The 2021 Report on Micro, Small and Medium-sized Enterprises’ Export (B2B) Index jointly released by the Commercial Sub-Council of the China Council for the Promotion of International Trade and XTransfer suggests that Chinese MSMEs engaging in foreign trade will perform as well as they did in 2021. How do you comment on these companies’ performance so far this year? What measures are adopted by MOFCOM to help MSMEs cope with the uncertainties caused by the pandemic and the high costs of raw materials and commodities?(2022-03-24)
The CPC Central Committee and the State Council have attached great importance to the sound and sustainable development of MSMEs engaging in foreign trade. Since Covid-19 broke out, a range of policy measures have been introduced to improve the production and operation environment for MSMEs. Since the beginning of this year, despite the uncertainties and destabilizing factors of the pandemic, the changing international landscape and impeded sea transport, China’s foreign trade still got off to a steady start. Nevertheless, based on our surveys on certain localities, MSMEs are faced with challenges in securing orders and honoring contracts.
In response to their difficulties on the ground, MOFCOM has fully implemented the decisions by the CPC Central Committee and the State Council, worked with relevant departments to formulate supportive policies, joined forces to help MSMEs prevent risks, lower costs and enhance vitality. Specifically, in terms of risk prevention, MOFCOM and SINOSURE jointly released a Circular to further support MSMEs with export credit insurance by expanding insurance coverage, lowering insurance costs, optimizing claim settlement regimes and upgrading credit standing services. Regarding cost reduction, we have closely cooperated with the State Administration of Taxation to accelerate the export tax rebate process, improve rebate services, and further alleviate companies’ financial burden. Regarding increasing vitality, we have encouraged financial institutions to enhance their credit support for foreign trade companies, especially for MSMEs, in a law-abiding and risk-controllable manner. Recently, we have also released the Circular on Using the Service Trade Innovation and Development Guidance Fund to Support the Development of New Trade Models and Patterns, encouraging localities to fully leverage the Service Trade Fund and other direct financing instruments, and promoting financial credit insurance institutions to work with the Service Trade Fund to innovate financial services to address the financing difficulties of export-oriented SMEs.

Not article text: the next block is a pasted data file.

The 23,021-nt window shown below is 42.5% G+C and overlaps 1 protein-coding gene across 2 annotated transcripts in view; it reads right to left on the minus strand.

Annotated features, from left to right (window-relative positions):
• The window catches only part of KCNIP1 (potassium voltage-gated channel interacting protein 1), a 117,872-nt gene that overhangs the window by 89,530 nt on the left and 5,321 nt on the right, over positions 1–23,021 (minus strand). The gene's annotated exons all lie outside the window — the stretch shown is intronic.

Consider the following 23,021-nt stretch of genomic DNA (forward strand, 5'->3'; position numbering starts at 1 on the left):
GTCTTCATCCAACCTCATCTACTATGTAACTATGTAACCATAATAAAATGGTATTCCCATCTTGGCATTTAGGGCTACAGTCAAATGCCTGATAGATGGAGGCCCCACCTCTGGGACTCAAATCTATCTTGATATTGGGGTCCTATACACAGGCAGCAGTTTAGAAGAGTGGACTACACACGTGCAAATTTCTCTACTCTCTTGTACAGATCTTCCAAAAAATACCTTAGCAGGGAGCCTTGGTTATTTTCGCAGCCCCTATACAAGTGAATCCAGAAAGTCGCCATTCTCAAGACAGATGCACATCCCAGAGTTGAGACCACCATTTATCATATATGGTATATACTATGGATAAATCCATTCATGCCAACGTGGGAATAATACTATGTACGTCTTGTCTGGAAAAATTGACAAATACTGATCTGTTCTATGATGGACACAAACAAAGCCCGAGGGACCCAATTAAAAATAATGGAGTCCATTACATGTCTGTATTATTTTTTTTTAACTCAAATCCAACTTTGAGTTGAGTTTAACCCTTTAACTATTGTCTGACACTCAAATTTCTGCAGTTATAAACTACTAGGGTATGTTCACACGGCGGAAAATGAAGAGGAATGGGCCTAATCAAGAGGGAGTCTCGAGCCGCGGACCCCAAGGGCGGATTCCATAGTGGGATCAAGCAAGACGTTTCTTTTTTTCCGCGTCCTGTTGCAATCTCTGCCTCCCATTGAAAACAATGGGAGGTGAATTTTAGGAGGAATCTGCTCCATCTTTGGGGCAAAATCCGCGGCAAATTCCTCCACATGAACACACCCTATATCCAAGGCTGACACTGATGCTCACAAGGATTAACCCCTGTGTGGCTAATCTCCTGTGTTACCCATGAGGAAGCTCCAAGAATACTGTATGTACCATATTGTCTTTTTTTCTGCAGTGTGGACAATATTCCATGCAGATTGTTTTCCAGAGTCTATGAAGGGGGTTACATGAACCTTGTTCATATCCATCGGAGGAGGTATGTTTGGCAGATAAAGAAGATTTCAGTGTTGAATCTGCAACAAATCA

Going forward, MOFCOM will focus on the following efforts to ease the difficulties of micro, small and medium foreign trade firms. Firstly, we will work with related departments and local authorities to implement the package of policy measures introduced last January to ensure stable, smooth industrial and supply chains for foreign trade. Secondly, following the unified plans of the State Council and together with line ministries, we will guide local authorities in optimizing business environment, implementing measures to cut taxes and fees, and continuing to address such issues as the imposition of arbitrary charges and fines with a view to supporting the steady development of foreign trade enterprises. Thirdly, we will guide firms in diversifying imports, enhancing international cooperation, and fostering mutually-beneficial channels for trade in raw materials.
In short, we will take a package of measures to tide foreign trade firms over external uncertainties with policy certainty and help them overcome difficulties and achieve steady, sustained development.